From 1st October 2012 HMRC changed the VAT treatment of approved alterations to protected buildings and the first grants of a major interest in a substantially reconstructed protected building. It affects all listed residential dwellings and listed buildings used for charitable or other residential purposes and places of worship.
Under the new rules from HMRC, approved alterations on protected buildings will be subject to 20% (standard rate) VAT treatment instead of being zero rated. The reason for the change is to bring the VAT rules in line with the treatment of repairs and maintenance work carried out on protected buildings, which has always been standard rate VAT. HMRC say this has been done as a lot of people were getting confused as to what came under which description.
Therefore from 1st October 2012 the zero rate has been withdrawn. However, to lessen the impact a transitional relief will apply until 30th September 2015 provided the conditions mentioned below are met.
For approved alterations to protected buildings the transitional rules apply to works within the scope of:
- Relevant consent applied before 21 March 2012, or,
- A written contract entered into before 21st March 2012.
Relevant consent is usually listed building consent. However, many listed places of worship are exempt from listed building controls. For these buildings relevant consent is required from the compliant authority (i.e. Church of England faculty).
A Contract is the written contract with the builder, not architect plans, planning permission, etc.
Proof is required to get the zero rated entitlement under the transitional arrangements. Acceptable evidence includes copies of the relevant consent providing they are dated on or before 21st March 2012.
For work on buildings covered under the First Grants of a major interest in a substantially reconstructed protected building, the transitional rules that apply are:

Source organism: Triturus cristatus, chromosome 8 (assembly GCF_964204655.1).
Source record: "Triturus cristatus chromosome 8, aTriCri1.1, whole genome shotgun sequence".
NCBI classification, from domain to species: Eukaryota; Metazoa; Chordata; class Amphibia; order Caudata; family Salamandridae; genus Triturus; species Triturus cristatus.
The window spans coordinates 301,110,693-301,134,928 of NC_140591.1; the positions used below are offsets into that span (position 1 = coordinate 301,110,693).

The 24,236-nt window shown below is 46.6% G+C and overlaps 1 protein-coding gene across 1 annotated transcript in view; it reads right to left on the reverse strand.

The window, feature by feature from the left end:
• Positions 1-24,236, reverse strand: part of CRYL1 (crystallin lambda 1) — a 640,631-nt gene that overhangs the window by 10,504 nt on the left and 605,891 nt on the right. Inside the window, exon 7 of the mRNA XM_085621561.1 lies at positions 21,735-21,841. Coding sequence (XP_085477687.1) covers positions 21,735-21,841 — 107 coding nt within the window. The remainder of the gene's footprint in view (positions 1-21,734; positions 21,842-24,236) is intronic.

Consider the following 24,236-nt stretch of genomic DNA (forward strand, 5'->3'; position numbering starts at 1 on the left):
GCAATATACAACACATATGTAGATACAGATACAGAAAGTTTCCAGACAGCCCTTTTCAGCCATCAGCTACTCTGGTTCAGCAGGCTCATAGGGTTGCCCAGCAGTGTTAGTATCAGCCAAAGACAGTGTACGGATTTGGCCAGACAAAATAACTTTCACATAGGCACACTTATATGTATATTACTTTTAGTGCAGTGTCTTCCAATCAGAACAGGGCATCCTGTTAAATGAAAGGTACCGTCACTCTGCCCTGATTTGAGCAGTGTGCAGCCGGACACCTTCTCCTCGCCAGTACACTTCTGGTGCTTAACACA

- Relevant consent or written contracts applied or entered into before 21st March 2012, or,
- If 10% of the substantial reconstruction was completed prior to 21st March 2012.
The evidence required to demonstrate the 10% rule would include surveyors estimated, work schedules, evidence of invoicing or payment applications for completed work and commercial documentation which clearly indicates the work on reconstruction completed on a date before 21st March 2012.
For Listed Places of Worship, the builder will need to be satisfied that the relevant permission under the ecclesiastical exemption had been applied for before 21st March 2012 and had not expired. A copy of the application is usually required as evidence. The written contract is also a form of proof as long as it was in place by 21st March 2012.
HMRC has said that it is the builder’s responsibility to apply the correct rate of VAT>
The changes mentioned above relate only to approved alterations to protected buildings and first grants of a major interest in a substantially reconstructed protected building. Any other construction work, which may be zero or reduced rated for VAT remains as mentioned in HMRC’s Notice 708.
If you have any comments or questions regarding this please contact us and we’ll be delighted to help.